As NRA meets, Great Gun Debate intensifies America's culture war (+video)
Both sides in the debate over gun policy are indulging in stereotypes and name-calling, fueled by a distrust bred from previous culture war fights. As the NRA convention continues this weekend, are red and blue America really so far apart?
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In Pictures American Gun Culture
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On the pro-gun-control side, meanwhile, a public "shaming campaign" is under way to dress down senators who in April voted against certain gun-control measures.
In New Hampshire, Erica Lafferty, daughter of slain Sandy Hook Elementary School principal Dawn Hochsprung, chastised Sen. Kelly Ayotte (R) for her vote against the legislation. “You had mentioned, that day you voted, owners of gun stores that the expanded background checks would harm," Ms. Lafferty said during a town hall meeting in Warren, N.H. "I am just wondering why the burden of my mother being gunned down in the halls of her elementary school isn't more important than that."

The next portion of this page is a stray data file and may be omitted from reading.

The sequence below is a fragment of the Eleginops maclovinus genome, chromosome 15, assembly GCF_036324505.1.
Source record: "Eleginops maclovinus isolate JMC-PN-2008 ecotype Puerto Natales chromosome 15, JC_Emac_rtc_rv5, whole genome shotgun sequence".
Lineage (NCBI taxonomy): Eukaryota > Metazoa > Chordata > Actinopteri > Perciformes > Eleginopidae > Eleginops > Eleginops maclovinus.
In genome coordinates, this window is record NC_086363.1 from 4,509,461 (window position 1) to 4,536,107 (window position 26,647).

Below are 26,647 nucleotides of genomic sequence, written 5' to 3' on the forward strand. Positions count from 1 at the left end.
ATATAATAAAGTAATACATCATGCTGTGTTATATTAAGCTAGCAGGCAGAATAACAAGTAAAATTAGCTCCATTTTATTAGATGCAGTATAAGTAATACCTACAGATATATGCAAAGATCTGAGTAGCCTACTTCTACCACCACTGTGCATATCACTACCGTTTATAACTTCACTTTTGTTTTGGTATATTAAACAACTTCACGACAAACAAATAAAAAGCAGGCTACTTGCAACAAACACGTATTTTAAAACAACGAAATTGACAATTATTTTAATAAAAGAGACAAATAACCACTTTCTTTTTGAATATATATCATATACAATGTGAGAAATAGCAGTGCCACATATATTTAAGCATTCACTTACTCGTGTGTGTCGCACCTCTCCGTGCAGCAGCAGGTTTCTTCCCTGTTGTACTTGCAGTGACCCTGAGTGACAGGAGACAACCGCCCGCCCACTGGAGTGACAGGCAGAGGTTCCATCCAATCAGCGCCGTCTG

Other gun control activists have been less reserved, characterizing their opponents on the issue as "gun nuts."
Senators who voted against gun control “need to know they have defied the will of the people, and that their cold calculation that there is more intensity on the gun-nut side is wrong,” Cliff Schecter, a liberal strategist who advocates tougher gun laws, told The Hill newspaper. “We are in the process of showing them that. And we intend to continue.”
In recent years, the red-blue political divide has appeared to deepen amid differences on issues such as abortion, immigration, same-sex marriage, and even taxes. Gun policy is the latest issue to reinforce stereotypes crafted by those earlier cultural flash points.
“The point is that the red/blue political split doesn’t get in the way of gun control. Rather, the cultural divide over guns is a driver of the country’s red/blue political split,” demographic analyst Dante Chinni wrote last month in The Wall Street Journal. “Where guns are concerned, [Americans] live in different places and different realities.”
It's true that in the South and the Midwest there are more guns per capita and a larger share of the populace favors gun rights than in the West and the Northeast. Those regional divides are apparent in the new gun laws that have been enacted since the school shooting in Newtown, Conn., in December: At least a dozen Southern and Midwestern states eased gun restrictions, while New York, Connecticut, and Colorado strengthened gun controls.